SALT LAKE CITY — Legislative leaders and Lt. Gov. Spencer Cox weighed in Wednesday on a pair of issues that may end up going before voters in November as ballot initiatives — tax increases for schools and Medicaid expansion.
Not surprisingly, the state House and Senate minority and majority leaders and the Republican lieutenant governor split along party lines over the issues discussed as part of a panel discussion at the annual United Way legislative preview breakfast.

Lawmakers are set to start the 45-day session of the 2018 Utah Legislature on Monday.

Democrats on the panel backed both the tax increases for schools and signing on to the federal Medicaid expansion program available under the Affordable Care Act, while Republicans suggested both go too far.

“Every one of us believes we need more funding for education,” Cox said, noting he supports “the idea behind” the initiative that would boost state sales and income taxes by .45 percent to raise $700 million annually.

But the lieutenant governor said it would be better to expand the state’s tax base than raise tax rates by, for example, getting federal action to force the collection of sales taxes paid on online purchases.

Cox said he believes the state “can get close” to the amount of additional revenue the Our Schools Now initiative would raise, warning that “it gets pretty dicey when we start messing” with the state’s tax rates.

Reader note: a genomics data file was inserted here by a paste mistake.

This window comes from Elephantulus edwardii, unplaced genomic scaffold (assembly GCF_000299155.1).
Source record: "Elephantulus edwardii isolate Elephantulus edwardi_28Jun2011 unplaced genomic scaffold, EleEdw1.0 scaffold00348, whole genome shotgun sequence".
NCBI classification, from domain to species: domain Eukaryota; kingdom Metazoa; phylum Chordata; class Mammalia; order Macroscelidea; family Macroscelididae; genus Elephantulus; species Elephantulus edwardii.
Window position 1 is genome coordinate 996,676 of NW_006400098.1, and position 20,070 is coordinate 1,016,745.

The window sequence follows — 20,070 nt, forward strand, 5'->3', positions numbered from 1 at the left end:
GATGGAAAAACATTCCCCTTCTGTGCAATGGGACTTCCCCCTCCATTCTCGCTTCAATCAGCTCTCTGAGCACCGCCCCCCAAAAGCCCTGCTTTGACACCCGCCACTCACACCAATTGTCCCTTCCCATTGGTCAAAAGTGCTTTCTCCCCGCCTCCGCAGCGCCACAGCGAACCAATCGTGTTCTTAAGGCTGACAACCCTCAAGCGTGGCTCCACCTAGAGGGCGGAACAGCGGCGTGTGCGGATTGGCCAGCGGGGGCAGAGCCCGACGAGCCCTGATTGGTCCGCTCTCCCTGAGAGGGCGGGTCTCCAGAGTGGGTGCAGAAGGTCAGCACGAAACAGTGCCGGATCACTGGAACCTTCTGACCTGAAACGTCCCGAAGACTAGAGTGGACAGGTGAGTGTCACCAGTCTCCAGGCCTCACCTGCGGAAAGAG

House Minority Leader Brian King, D-Salt Lake City, sees it differently.

“It’s a matter of political will. The people in the Utah State Legislature need to step up and say, ‘We’re going to make some tough decisions,'” about coming up with more money for schools, King said.

Senate President Wayne Niederhauser, R-Sandy, said Our Schools Now “has a great purpose but it’s taking the wrong approach” by increasing taxes. “It’s not addressing the problem.”

Niederhauser said the real issue that needs to be addressed is the $600 million spent annually on transportation to supplement gas tax revenues. The Senate leader, who has called for a gas tax increase, said road users need to pay for roads.

Medicaid expansion came up during a discussion of homeless issues. The panel did not talk specifically about the Medicaid expansion initiative, known as Utah Decides Healthcare.

Senate Minority Leader Gene Davis, D-Salt Lake City, said the program is key to helping the state’s most needy. He said he is once again sponsoring legislation to accept the full expansion, which covers 90 percent of the health care costs.

House Speaker Greg Hughes, R-Draper, has said he believes Republicans might be ready to accept some level of Medicaid expansion if the federal government agreed to waive a number of provisions, including allowing a cap on state spending.

Hughes said the state can’t ignore what he called the fiscal realities of expanding Medicaid coverage, noting other states that accepted the program have since labeled it unsustainable because costs can’t be controlled.

Gov. Gary Herbert, a Republican, had tried in past years unsuccessfully to push his own version of Medicaid expansion, Healthy Utah, through the Legislature. Cox told the breakfast audience to “stay tuned” now that expansion is again being discussed.

The last word came from Niederhauser. “Full Medicaid expansion is probably not going to pass the Legislature. That’s a reality,” he said. “We all need to face that.”